Same Sh*t, Different Season: Wenger’s Worries
Watching Arsenal getting systematically dismantled last night in their opening Champions League game against Borussia Dortmund, it’s hard not to feel sorry for Gunners fans.
Every season seems to be a footballing Groundhog Day for them. Strong optimism of a stellar campaign followed by the blunt realisation that, once again, Arsene Wenger’s belligerence in the transfer market has left them short.
It wasn’t supposed to be this way. Not this season. A £35 million splash on Chilean wing-wizard Alexis Sanchez was a hint that Wenger would break the habit of a lifetime and empty the coffers of the Emirates. It didn’t quite pan out the way most thought it would.
That’s not to say he didn’t spend big money; he did – about £78 million worth on the aforementioned Alexis, Mathieu Debuchy, Calum Chambers, David Ospina & the belated arrival of Danny Welbeck.
The problem is that fundamental issues within the squad still have not been addressed. The absolute prerequisite was a physically imposing defensive midfielder capable of dictating play and breaking up opposition attacks. Linked with a number of targets throughout the summer, William Carvalho of Sporting Club De Portugal was the most realistic.
Rumours were rife that a deal was close but Wenger reportedly decided against the pursuit after a disagreement over a few million euros in transfer fees. The Frenchman’s reputation for being frugal outdid him in this instance as deadline day came and went without any incomings in that particular area – astounding considering just how limited his options are right now.
Mikel Arteta, at 32, was never the most mobile of midfielders. His expertise lies in controlling a game against lesser opposition where Arsenal will have the majority of possession. When having to face energetic, high-intensity pressing sides, an Arsenal side involving Arteta crumble; think Liverpool at Anfield last season (5-1) or last night’s capitulation at the Westfalenstadion.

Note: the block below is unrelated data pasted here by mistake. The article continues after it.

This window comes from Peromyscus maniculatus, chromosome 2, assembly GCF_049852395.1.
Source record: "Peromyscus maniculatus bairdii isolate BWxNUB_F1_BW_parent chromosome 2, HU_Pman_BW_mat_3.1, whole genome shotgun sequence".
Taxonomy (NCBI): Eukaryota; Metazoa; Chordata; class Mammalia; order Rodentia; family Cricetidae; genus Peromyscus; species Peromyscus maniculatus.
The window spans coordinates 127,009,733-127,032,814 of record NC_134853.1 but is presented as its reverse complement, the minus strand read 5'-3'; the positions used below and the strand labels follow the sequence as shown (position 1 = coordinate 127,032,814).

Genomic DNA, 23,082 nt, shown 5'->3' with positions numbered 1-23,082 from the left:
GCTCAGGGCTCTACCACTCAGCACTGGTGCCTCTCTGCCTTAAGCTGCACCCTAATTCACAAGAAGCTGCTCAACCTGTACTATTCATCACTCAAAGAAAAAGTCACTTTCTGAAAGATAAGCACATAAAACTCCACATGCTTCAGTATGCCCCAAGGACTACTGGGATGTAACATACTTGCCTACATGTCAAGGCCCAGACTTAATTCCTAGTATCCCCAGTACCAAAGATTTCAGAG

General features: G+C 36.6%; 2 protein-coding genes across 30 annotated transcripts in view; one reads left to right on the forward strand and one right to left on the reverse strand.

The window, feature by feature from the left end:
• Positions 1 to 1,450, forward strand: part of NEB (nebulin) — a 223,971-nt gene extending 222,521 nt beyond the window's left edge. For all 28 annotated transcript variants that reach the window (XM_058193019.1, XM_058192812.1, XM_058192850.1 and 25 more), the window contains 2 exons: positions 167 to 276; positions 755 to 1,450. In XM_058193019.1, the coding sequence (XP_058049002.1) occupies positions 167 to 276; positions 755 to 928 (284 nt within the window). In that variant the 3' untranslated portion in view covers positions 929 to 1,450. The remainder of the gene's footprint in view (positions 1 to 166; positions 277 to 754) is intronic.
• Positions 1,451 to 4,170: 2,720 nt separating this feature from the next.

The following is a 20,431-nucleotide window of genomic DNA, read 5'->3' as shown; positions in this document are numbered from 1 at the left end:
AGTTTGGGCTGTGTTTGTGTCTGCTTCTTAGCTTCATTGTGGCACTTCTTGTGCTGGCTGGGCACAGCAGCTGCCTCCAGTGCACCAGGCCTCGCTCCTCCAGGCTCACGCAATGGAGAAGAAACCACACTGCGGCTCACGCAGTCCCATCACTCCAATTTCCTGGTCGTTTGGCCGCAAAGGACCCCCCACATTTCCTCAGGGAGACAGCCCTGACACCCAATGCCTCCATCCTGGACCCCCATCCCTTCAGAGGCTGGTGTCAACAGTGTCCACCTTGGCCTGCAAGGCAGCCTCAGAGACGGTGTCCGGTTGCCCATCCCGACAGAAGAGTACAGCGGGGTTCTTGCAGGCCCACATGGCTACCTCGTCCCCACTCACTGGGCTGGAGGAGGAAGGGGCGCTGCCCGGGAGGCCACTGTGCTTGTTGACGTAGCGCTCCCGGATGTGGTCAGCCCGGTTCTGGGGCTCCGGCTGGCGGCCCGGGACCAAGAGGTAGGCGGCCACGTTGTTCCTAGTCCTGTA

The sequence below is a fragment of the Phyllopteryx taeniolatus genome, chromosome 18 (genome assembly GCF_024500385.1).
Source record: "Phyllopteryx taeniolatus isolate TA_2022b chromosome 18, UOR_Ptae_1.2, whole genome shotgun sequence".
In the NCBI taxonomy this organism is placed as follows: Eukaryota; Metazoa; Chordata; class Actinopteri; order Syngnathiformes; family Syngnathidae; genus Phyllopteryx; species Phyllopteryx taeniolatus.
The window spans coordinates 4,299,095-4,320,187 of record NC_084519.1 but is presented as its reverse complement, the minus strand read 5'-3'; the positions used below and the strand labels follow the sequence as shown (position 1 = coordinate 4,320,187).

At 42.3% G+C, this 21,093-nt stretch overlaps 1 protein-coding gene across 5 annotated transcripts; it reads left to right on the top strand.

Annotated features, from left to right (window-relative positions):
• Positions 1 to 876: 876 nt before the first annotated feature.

The more dynamic, fiery Mathieu Flamini is the obvious go-to option in these scenarios but the 30-year old can’t seem to stay fit for more than 48 hours without going down with some sort of niggle.
Pace also seems to be an issue with this Arsenal squad, too – particularly in the central areas. Laurent Koscielny is regarded as the quickest of the centre halves but the way in which Ciro Immobile burst past him for Dortmund’s opening goal last night was cause for concern; Per Mertesacker has the turning circle of a Boeing 747.
In midfield, in addition to the plodding Arteta, Jack Wilshere and Aaron Ramsey are hardly speed demons, either – something Wenger has acknowledged in certain games by playing the precocious Alex Oxlade-Chamberlain centrally rather than out wide.
While it’s true that Arsenal remain unbeaten domestically this season the performances haven’t been great. A last gasp win against manager-less Crystal Palace, they struggled past Besiktas to reach the group stages of the Champions League. A disappointing draw against Leicester followed whilst last weekend they gifted a point to an under-strength Man City side.
It is still very early in the season to be making any definitive predictions but how this all pans out for the Gunners will more than likely depend on injuries from here until May – as it always and ever seems to be the case with Arsenal.
If Wenger can add that elusive world class defensive midfielder and find a way to get the best out of a lost-looking Mesut Özil, they really do have a chance at doing something special this season but going on past performance, I wouldn’t hold my breath.